I met up with Iain, Cory, Laura, and co for a while, which was pretty awesome. A few of us went to Harrod's, which is a mall for rich people. It's pretty fancy - and neat to look at since everything is crazy. Like the golden toothbrush I found (and bought for a birthday present!). What better way to stay clean? Actually, I went back there later with a friend (Mason - one of the people I went to Greenwich with) to try to find that toothbrush and it took forever. It's very large - there are also lots of security guards. When we first entered it, the guy at the front made us walk two by two - even though we weren't walking side by side all four of us. A little strange. When I met up with Cory, Laura and Courtney, it was at their family member's (uncle's? Now I think of it, I don't know!) studio, where theyn deposited Cory on the spotlight and took a million photos of him - with sparkles in his eyes! It was pretty fun watching the photos come up, while he played music on a guitar. Also went to an Aussie club one night, which was memorable. I met a couple of teachers there, I think they were elementary school teachers, I can't remember anymore, but it was pretty neat talking to them. It almost weirded me out, since I couldn't imagine any of my elementary school teachers drinking in a bar like there's no tomorrow.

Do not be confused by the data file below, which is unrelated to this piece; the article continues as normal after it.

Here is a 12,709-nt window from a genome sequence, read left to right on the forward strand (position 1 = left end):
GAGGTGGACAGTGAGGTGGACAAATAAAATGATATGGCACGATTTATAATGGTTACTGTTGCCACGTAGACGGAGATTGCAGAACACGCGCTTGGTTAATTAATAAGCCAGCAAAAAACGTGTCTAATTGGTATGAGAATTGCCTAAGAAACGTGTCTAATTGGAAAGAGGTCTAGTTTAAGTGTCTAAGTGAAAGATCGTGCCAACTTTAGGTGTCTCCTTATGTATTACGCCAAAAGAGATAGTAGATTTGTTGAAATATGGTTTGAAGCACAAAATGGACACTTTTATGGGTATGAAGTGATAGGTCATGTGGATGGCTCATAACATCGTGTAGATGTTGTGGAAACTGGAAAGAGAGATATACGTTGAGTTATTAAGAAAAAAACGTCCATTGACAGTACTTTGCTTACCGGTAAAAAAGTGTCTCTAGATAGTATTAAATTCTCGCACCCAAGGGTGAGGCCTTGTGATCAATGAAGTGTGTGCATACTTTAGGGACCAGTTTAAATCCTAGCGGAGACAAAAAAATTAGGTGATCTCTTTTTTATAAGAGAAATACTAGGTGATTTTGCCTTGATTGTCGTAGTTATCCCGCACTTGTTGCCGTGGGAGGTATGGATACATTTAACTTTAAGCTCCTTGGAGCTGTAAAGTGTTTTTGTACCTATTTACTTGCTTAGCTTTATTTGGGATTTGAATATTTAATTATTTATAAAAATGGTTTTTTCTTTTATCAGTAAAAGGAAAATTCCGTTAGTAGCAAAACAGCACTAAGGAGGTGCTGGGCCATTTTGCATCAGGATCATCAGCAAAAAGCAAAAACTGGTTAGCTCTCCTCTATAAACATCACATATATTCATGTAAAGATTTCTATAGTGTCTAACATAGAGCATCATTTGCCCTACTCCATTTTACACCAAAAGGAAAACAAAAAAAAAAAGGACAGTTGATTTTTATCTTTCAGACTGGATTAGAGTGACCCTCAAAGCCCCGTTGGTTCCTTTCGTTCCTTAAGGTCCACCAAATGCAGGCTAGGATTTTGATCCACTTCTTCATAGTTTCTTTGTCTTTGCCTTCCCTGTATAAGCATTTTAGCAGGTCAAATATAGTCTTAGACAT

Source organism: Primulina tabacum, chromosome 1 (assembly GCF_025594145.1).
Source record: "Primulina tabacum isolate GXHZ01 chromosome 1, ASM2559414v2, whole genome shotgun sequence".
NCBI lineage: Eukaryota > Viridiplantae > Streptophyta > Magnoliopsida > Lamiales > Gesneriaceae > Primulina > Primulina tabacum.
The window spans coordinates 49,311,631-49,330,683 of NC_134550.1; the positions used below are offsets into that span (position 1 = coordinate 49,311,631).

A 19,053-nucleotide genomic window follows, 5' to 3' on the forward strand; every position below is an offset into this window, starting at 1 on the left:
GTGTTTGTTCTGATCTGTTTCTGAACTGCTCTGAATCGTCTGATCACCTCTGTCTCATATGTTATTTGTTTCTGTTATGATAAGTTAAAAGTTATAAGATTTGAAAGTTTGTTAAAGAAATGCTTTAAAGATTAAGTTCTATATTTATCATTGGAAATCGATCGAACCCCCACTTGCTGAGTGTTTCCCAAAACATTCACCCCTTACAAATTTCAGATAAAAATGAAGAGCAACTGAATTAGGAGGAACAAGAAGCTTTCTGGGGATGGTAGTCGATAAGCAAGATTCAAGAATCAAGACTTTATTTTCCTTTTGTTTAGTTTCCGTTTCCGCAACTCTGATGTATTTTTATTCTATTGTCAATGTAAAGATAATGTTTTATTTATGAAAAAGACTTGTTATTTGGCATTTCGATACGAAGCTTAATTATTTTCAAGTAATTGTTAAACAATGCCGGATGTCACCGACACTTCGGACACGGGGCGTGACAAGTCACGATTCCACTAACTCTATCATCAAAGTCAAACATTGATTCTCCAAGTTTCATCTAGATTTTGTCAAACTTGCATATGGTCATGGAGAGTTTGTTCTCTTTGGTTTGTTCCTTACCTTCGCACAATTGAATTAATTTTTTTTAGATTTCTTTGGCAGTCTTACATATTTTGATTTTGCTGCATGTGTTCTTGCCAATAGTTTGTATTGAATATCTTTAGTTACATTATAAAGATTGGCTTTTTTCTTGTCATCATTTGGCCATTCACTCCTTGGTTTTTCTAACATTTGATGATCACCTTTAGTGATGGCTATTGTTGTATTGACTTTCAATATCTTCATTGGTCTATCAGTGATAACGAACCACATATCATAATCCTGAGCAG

So these guys were receiving high fives. Iain and I wanted to see Watchmen but missed the time, so ended up seeing Lesbian Vampire Killers, which is educational. There was also a gay werewolf in the end. :) So I went about and spent some time exploring a bit of London. Wanted to see a 'Wicked' play, but never ended up to, since it wasn't playing that day (and I wanted cheap tickets). Only thing was I forgot how the center was laid out - so I was totally lost above ground. But underground I was ok. That was annoying. Next time, I have to find a map..